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anybody you please. That's my last word. If it proves to be any secret of my own, it will be worth my while, I suppose, to pay you to hold your tongue.”

“Ay, Squire-that's true. 'Twill be worth your while, forwell, since you put it that way, here it be."

Old Grimes, very slowly, put on his spectacles, felt in the pocket of his jacket about a dozen times, and at last produced a document which he continued to hold with both his hands. “Now you look here, Squire Waldron,” said he. "If you'd heard me out, you'd have know'd by this time 'twas not you but my Parson put that thing here in that chest there. And I tell you that, so you may know if you go to play me false there'll be Parson Skull to swear to knowing of this here thing as well as me."

At last Waldron held the document of which the sexton had made such a mystery in his hands and before his eyes. He started for a moment, but read it caresully through, and then said, without the least change of tone,

“Mr. Grimes, if you had brought me this without any attempt at a sale, I would have given you more than you asked, as a reward for your honesty. As things are, I buy it of you on your own terms If I fail, talk as much as you please. Here is your document-keep it, for security, till everything is arranged and you are satisfied. I see you are quite sharp enough to understand. To-morrow morning you will hear from me. .... The estate will bear this charge any how," thought he, as he watched old Grimes down the road. The sexton had been so taken aback at having gained all he had asked for instead of the half which was all he had ventured to expect, that, for once, he had become not only deaf but dumb. Why had he not asked for a thousand pounds, two hundred a year, two cottages, and a whole gallon of beer




Love her? I love her so that if she look
This way or that-1 being otherwhere-
I'd strike her blind : and if I saw her ear
Bend toward the west when I had eastward gone,
Or if she dreamed a dream I could not trace
Back to some maiden fountain pure and clear-
Why, I would take her heart between my hands,
And crush it till it ached to match with mine.
Hate her? I hate her so, that if she threw
Some slightest touch of tenderness on me,
Were 't but of pity for my hating her-
Why, I would give my life, my heart, my soul
Into her hands, and hold them all o'erpaid.

Gideon had bidden Helen prepare for a journey to Hillswick the very next day after his interception of Waldron's letter. But, before next morning, business, or whatever he called such, had made him change his mind, and the same reason continued so long that Helen almost thought the matter had passed by. Almost, but not quite, for she had begun to know Gideon Skull better than to think that he acted without purpose or reason.

Whatever she almost thought, her instinct made her feel that clouds were gathering, and she was afraid.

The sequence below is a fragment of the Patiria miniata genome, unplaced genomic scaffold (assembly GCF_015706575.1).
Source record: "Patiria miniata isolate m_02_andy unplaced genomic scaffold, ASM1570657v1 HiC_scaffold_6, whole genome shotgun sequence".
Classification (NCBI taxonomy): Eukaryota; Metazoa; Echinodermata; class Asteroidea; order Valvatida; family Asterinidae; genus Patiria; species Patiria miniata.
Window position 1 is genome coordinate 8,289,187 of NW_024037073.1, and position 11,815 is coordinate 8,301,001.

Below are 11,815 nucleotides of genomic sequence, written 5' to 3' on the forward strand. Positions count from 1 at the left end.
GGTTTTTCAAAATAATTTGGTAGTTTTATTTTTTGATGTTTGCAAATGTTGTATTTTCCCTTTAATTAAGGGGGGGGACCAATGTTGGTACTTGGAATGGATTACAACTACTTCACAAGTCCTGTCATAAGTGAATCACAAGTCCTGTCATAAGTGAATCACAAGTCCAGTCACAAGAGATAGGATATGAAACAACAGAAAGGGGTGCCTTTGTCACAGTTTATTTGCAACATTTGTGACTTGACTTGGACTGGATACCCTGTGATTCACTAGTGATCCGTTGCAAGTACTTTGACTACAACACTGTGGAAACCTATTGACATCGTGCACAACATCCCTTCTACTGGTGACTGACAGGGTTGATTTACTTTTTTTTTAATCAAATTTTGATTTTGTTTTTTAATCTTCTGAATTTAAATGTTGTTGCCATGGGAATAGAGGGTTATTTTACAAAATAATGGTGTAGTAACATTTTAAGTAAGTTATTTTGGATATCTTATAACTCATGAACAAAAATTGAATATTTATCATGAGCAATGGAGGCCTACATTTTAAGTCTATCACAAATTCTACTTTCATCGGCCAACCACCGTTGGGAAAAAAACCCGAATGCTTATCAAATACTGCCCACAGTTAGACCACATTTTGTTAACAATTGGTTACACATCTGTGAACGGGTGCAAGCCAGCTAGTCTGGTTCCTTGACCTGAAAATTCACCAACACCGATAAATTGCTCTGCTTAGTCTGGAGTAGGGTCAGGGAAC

Long silence had told her that she would never see or hear from, in all likelihood never hear of, Walter Gray again. He might have chosen the right path-she must needs suppose so but he had left her to unbearable solitude. The moment she found that she needed support, and had thought to find the support she needed, it had been wrenched away from her. She thought she could understand what tempts people to kill themselves. And yet she knew all the while that if Walter Gray came back again, and offered her his whole life once more, she would refuse at once and without an instant's doubt all he could offer her. He had done right to leave her; she could not wish him to return. It was good to think that somebody was left in the world to do right, however cruel right might be.

She had ample time for thought, and was by nature incapable of mere reverie. Like Waldron, she had to face life as it was, and as it must be, and what it might be made—he himself had woke her, effectually if rudely, from dreaming of what might have been. She was bound to think of the worst that could happen-that Copleston should come into the hands of Gideon Skull, and that he should call

upon her to live with him there, in the home that had once been her father's and her mother's and Alan's, until he or she died. That was what lay before her now; and she could imagine nothing worse, however she might try. Of course she might obtain a separation from Gideon as soon as she was called upon to share his wealth instead of his ruin. If honour compelled her to share his ruin, his wealth would set her free. She might leave him, and leave Copleston, and the million things it meant, entirely to him. It was her own hand, given in marriage, that had betrayed Copleston to Gideon. Ought she to leave it to him wholly, while there was a chance of tempering his rule by her tenderness, and while there lived a single neighbour who had a trouble that she might relieve? She seemed to have no right even to liberty, since that would deprive her of the power of helping those who needed help less than she.

But it is only when duty takes the form of sacrificing the good things of this world that, in the guise of self-sacrifice, it tempts by its grandeur : nobody can feel much exaltation or enthusiasm about duty when it implies the acceptance of a great estate, high position, and all the things that are held to make life worth having, and duty only a vague sort of hanger-on. Not the less cold and hard did duty look to her in so far as it must consist in making the best of Gideon's life for the sake of others as well as for her own. If she could but once more see Walter Gray, in order that she might get from him a clearer idea of wisely duty than his last words had conveyed to her !--that she might really understand all he meant by urging that the worse a husband is, the more he needs the devotion and fellowship of a redeeming soul: that there must needs be more in marriage even than love itself, which is not the final fruit, but only the blossoms and the leaves. The image was her own; but it had come into her mind from his parting words. But-her duty to Gideon! Yes: if Walter Gray was right, there was even such a thing as her duty to Gideon. Nor could it be wiped out because she had done nearly as much wrong in marrying him for his wealth as he had in marrying her for hers. The need of making the best of the life she had brought upon herself seemed to be staring her in the face at every turn.